Citizenship and participation

1st National  Phd Conference in Social Sciences  

Padua 23rd-25th June 2016

In the current social scenario of great social transformations, citizenship is a very key issue, and its frequent references in common use, as well as in the social sciences, are based on the great evocative power of the concept in its many dimensions.

Along with a general crisis of Western democracies and the nation-state, there is an increasing hybridization of forms and meanings associated with the term citizenship, together with a multiplication of physical and symbolic places where this takes shape.

In fact, in today’s prevailing meanings coexist different interpretations of the term: citizenship as membership, as recognition of rights and duties, as a status-assigned and regulated by law; and a conception of citizenship understood as active citizenship/citizen participation, with both conventional and unconventional ways, in the economic, political and social community life aiming to influence policies, governance processes and decisions of collective interest.

Many different theories and empirical studies have followed, primarily as a result of social change – migration in particular – who have challenged the concept of citizenship as a status related to a nation in a given territory (Hammar, 1985).

If on one hand the concept of citizenship as a status in relation to the territory has been questioned, on the other hand there is a growing interest  in participatory processes and citizen involvement on a local basis, and on forms of mobilization and organization of collective action that take shape within social media.

This call for paper aims to contribute to the lively debate on the changes taking place around the concept of citizenship – understood here as voice and exercise – in contemporary societies, moving through an inter-disciplinary perspective, which takes into account the polysemic character of the term.

Some of the questions around which the thematic session aims to rethink are:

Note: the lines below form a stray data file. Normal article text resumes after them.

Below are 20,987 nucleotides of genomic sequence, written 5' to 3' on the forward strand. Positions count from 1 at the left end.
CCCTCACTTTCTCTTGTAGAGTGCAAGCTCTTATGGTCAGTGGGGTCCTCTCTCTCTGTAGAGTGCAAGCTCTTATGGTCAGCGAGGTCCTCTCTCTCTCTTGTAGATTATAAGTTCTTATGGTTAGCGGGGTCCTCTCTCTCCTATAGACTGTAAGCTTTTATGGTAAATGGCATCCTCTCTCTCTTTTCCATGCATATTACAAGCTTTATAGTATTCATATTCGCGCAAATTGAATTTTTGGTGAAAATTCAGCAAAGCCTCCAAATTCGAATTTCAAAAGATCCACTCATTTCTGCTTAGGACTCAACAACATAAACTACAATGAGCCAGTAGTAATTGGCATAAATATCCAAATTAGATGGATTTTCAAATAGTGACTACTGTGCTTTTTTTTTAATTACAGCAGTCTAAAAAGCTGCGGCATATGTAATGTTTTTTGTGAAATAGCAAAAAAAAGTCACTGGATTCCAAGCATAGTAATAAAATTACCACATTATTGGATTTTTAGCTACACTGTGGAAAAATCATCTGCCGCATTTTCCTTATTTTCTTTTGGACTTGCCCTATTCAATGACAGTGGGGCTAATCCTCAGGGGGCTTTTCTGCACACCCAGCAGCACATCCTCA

• What does citizenship mean (as a legal status) for the citizens themselves: immigrants ‘naturalized’ and natives? How is it felt, and what meanings are related and assigned?
  • Double / multiple citizenships and multiple loyalties. Compatibility, incompatibility?
  • What does citizenship (as a legal status)mean for the citizens themselves: immigrants ‘naturalized’ and natives, how is it felt, which meanings are assigned to it?
  • Glocal Participation , localism and grassroots activism: What forms, meanings and experiences?
  • What new forms of mobilization and collective action with unconventional ways and digital technologies?
  • Citizen involvement in public policy-making. What effects on individuals, communities and the quality of decisions?

In order to promote a scientific analysis capable of making a synthesis of what has been produced in various research areas (from political science to sociology, from anthropology to psychology) theoretical and empirical contributions, are welcome, and encouraged those with a comparative and multi – method perspective.

In order to guide the authors in sending contributions, two main thematic areas, have been identified:

CIVIC AND POLITICAL PARTICIPATION, TRADITIONAL AND UNCONVENTIONAL FORMS

  • Social movement organization;
  • community participation and grassroots activism;
  • citizen involvement in public policy-making;
  • boycott, protest, occupation and other unconventional ways of participation;
  • organization of collective action and digital technologies;
  • forms of urban citizenship;
  • citizenship and affection / intimacy.

CITIZENSHIP BETWEEN RECOGNITION, RIGHTS AND SOCIAL POLICIES

  • Perceptions and representations of citizenship(s);
  • struggles for recognition;
  • welfare and social services;
  • residence and local reality between social recognition and usability of services.

Furthermore, are welcome multimedia contributions, representing material of the research field or product of research, as well as contributions in collaboration with associations, movements, committees, etc., in which participants are active actors of the research process.

 

Abstracts should be up to 300 words (bibliography not included), and be written either in Italian or in English and must be sent by February 20, 2016 via email to: phhconference.padova@gmail.com adding the title of the session in the subject of the email: Citizenship and participation”. Abstracts must have the following structure:

title, author(s)*, text, keywords.

* author’s contact details and a short biography (up to 100 words)

The result of the evaluation will be notified to authors by 20 March 2016. Please note that to participate to the conference you need to sign up (free) which will be available on the appropriate form on the website from March 20, 2015 until 30 April, 2015. For organizational reasons we invite applicants to register by the deadline[1].

Authors of selected abstracts have to send a paper up to 35,000 characters (including spaces and bibliography) by 31 May 2016 to the same e-mail address.

At the end, contribution may be collected for scientific publications cured by the referee of the session together with the author(s).

Coordinators

Fulvio Biddau, PhD Student in Social Sciences, FISPPA Department – University of Padova

Eriselda Shkopi, PhD Student in Social Sciences, FISPPA Department – University of Padova

Orkide Izci, PhD Student in Social Sciences, FISPPA Department – University of Padova

Renato Ponciano¸ PhD Student in Social Sciences, FISPPA Department – University of Padova

 

[1] Coffee breaks and spritz-time are included.

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